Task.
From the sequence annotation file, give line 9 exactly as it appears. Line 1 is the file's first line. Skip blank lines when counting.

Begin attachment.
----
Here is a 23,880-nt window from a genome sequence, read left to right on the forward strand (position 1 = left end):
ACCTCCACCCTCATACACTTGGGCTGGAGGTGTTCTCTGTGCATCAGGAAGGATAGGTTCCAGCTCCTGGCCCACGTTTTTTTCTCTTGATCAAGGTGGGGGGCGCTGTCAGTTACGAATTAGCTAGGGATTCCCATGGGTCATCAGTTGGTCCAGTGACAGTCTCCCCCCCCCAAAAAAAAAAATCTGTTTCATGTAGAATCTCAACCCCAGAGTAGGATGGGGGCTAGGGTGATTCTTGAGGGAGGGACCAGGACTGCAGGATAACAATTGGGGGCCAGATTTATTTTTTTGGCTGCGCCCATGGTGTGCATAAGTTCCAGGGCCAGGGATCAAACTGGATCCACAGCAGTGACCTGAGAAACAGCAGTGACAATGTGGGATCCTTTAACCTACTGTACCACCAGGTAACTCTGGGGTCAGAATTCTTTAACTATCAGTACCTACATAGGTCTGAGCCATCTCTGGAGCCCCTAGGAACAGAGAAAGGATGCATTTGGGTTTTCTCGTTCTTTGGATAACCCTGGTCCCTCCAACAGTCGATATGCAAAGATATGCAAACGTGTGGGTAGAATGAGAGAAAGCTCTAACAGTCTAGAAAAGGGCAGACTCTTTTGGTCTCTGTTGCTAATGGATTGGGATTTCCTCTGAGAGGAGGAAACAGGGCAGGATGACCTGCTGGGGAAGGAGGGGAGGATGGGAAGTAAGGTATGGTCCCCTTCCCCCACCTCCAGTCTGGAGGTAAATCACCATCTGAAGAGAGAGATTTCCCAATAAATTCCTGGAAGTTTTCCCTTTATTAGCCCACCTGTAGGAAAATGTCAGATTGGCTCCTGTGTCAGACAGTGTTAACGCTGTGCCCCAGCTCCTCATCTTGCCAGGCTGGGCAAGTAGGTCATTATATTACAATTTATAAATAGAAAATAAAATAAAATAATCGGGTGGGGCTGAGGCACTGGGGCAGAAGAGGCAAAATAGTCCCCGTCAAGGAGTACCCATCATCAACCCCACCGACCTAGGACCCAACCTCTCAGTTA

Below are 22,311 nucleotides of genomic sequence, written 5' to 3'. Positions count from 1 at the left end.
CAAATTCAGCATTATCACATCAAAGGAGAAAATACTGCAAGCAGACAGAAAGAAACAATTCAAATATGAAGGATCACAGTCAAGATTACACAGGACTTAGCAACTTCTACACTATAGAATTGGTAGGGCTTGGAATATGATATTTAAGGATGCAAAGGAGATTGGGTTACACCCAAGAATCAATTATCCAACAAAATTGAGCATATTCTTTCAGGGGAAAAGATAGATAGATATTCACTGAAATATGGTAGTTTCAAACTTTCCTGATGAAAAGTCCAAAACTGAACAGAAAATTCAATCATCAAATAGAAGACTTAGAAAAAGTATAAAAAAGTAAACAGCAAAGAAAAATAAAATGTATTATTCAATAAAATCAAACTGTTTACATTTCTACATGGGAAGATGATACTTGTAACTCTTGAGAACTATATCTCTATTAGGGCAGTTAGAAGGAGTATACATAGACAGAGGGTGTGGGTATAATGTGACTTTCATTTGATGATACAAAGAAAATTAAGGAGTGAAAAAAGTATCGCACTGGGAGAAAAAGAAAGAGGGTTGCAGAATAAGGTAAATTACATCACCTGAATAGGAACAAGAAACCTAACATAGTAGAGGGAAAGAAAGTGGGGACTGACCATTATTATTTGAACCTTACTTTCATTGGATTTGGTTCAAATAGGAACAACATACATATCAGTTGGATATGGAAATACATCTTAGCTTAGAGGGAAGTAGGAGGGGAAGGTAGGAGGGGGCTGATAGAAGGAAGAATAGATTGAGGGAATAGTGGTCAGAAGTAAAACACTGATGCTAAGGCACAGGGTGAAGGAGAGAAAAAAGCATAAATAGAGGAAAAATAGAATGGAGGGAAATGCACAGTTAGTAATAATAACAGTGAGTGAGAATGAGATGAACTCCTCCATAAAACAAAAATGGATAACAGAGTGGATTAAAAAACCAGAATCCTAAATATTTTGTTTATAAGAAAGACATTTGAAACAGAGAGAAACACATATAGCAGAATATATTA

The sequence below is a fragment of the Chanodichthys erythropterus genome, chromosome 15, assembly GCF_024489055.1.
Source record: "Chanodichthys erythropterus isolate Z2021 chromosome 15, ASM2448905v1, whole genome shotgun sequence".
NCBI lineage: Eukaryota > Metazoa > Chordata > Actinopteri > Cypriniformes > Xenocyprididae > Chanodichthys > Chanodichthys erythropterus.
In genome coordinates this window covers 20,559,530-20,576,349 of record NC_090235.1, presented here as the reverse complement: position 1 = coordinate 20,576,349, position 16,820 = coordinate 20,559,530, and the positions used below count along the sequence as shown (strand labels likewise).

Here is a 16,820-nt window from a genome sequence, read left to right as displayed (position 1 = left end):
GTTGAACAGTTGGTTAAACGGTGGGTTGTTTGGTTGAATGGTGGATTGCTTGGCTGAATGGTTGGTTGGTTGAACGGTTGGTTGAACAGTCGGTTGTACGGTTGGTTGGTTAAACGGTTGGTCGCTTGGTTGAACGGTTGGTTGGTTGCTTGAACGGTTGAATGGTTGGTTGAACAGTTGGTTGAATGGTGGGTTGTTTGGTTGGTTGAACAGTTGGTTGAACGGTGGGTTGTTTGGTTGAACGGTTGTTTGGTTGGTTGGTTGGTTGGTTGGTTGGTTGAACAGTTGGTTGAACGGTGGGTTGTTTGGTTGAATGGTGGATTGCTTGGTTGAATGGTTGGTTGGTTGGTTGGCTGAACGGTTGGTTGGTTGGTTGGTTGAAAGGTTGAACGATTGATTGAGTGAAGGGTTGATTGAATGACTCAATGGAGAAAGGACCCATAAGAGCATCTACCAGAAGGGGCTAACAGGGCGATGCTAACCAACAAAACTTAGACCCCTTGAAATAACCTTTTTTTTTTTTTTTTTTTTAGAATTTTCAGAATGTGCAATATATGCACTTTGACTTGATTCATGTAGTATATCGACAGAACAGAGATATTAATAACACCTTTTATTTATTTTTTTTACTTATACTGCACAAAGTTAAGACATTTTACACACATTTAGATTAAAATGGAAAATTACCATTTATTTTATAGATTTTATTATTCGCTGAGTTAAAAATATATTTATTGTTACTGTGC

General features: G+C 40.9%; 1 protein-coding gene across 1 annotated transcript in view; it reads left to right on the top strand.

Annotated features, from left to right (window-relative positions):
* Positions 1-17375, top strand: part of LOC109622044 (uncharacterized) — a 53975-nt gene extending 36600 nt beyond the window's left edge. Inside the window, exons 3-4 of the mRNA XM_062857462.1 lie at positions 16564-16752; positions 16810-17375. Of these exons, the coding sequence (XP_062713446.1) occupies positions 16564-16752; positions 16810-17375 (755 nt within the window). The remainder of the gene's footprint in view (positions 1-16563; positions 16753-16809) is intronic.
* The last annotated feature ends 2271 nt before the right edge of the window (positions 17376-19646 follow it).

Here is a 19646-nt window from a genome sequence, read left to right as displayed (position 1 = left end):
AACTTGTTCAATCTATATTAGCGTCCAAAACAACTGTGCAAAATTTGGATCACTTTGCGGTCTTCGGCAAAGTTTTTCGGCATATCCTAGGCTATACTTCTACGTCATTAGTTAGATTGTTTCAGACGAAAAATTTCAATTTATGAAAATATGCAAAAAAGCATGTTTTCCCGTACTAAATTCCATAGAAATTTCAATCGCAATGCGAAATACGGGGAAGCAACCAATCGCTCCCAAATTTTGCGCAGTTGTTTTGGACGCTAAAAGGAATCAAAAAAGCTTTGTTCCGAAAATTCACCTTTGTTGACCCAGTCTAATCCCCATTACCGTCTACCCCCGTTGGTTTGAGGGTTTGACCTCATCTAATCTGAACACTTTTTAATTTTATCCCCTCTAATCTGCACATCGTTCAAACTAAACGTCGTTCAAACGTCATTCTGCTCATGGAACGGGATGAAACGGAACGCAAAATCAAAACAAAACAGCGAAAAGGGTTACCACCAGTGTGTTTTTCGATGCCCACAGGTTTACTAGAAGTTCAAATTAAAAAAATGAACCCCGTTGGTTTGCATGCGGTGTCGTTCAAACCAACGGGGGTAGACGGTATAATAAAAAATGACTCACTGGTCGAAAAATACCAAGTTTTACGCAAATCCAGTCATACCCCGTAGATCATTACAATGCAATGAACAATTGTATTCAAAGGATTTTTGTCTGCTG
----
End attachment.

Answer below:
Here is a 16,820-nt window from a genome sequence, read left to right as displayed (position 1 = left end):